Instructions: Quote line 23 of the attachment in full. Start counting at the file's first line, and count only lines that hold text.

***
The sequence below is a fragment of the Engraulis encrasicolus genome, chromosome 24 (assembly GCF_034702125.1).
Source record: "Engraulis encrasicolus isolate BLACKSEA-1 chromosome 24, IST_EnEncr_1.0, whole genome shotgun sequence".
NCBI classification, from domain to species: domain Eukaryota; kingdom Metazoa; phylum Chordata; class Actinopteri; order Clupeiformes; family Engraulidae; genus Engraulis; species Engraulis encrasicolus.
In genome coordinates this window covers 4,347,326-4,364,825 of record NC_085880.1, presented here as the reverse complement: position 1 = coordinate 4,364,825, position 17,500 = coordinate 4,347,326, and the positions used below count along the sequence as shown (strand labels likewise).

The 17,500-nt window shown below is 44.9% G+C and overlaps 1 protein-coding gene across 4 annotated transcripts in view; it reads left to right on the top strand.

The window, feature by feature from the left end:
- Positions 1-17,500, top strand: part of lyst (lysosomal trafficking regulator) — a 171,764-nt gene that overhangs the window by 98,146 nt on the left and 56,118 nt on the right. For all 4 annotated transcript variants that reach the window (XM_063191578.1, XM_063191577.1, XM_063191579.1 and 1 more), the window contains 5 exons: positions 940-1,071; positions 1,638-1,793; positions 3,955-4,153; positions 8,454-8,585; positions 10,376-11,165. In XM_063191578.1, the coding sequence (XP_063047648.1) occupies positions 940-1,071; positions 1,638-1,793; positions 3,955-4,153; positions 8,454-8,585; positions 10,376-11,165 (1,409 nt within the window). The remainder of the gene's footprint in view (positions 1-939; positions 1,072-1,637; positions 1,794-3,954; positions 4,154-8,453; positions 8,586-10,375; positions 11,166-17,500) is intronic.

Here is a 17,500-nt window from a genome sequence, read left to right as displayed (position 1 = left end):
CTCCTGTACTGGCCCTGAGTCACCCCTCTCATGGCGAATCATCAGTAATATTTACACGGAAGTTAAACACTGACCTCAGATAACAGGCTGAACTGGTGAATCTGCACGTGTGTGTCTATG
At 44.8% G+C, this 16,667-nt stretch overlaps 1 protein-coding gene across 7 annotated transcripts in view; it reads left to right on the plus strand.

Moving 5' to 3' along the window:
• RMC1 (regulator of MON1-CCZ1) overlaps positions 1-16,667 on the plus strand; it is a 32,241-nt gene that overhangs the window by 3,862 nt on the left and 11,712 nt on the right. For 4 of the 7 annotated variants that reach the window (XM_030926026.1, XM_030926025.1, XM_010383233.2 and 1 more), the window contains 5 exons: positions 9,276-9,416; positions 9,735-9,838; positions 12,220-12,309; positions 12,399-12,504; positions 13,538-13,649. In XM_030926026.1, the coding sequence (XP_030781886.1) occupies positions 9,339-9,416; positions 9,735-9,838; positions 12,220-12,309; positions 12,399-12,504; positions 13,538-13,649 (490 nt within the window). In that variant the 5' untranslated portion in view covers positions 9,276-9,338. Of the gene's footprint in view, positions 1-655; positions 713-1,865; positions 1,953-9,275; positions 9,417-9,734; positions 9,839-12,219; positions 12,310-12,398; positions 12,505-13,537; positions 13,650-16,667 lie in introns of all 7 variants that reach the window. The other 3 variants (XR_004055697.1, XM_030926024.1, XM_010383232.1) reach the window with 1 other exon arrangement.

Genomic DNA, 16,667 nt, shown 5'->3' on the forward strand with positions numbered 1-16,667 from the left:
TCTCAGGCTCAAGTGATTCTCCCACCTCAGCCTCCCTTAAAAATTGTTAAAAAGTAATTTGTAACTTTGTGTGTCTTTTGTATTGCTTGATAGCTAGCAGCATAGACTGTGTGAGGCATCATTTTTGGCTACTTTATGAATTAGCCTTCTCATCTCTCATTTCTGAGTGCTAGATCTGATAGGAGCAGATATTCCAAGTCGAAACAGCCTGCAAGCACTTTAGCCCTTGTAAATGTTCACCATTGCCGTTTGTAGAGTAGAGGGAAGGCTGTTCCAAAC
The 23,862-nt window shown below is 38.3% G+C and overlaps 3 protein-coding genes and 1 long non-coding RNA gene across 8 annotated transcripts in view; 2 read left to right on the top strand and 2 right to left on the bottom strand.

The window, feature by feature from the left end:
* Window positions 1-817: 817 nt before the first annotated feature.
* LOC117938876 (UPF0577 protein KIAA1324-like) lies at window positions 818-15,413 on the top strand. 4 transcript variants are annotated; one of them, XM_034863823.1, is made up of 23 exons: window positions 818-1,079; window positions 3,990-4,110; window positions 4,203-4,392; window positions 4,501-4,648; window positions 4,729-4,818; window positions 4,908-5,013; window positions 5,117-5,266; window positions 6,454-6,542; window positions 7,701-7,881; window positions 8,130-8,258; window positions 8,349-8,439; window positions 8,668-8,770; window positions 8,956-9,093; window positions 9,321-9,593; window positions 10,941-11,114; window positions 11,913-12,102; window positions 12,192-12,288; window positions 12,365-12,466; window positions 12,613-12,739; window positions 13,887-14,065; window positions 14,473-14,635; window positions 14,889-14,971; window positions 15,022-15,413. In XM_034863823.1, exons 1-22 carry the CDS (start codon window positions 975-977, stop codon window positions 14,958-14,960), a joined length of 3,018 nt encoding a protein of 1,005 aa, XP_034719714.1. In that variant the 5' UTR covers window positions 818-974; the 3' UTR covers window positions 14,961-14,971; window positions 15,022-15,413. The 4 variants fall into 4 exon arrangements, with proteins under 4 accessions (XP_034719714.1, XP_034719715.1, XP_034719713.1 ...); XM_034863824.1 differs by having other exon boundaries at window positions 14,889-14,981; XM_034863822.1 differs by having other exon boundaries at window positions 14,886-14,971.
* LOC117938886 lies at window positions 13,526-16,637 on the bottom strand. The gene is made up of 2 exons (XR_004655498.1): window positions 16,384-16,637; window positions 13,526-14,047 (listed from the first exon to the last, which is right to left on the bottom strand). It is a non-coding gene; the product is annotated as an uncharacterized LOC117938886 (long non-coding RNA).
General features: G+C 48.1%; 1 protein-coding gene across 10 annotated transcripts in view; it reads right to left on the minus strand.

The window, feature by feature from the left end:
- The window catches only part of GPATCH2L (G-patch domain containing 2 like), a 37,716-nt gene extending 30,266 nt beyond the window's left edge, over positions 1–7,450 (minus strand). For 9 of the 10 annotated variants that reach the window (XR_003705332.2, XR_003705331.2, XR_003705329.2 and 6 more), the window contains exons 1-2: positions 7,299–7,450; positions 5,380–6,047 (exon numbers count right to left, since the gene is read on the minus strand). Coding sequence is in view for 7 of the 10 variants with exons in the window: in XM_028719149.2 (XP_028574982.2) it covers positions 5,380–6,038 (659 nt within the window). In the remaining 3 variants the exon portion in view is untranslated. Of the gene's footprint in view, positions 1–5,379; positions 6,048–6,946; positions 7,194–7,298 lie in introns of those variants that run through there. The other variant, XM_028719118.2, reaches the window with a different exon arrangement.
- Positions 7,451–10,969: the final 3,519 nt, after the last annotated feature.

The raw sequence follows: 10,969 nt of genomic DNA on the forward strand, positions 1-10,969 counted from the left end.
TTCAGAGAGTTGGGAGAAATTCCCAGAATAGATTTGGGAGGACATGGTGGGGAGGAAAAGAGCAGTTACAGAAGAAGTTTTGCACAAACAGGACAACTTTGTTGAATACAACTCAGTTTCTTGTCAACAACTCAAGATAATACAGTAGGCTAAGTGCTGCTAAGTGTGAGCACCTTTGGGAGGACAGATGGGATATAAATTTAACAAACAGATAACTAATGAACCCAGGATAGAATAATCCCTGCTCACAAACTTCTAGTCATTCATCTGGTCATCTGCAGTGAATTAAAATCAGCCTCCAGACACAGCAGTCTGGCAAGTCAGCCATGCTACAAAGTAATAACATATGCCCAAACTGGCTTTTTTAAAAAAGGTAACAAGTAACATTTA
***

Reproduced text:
- Positions 7,451–10,969: the final 3,519 nt, after the last annotated feature.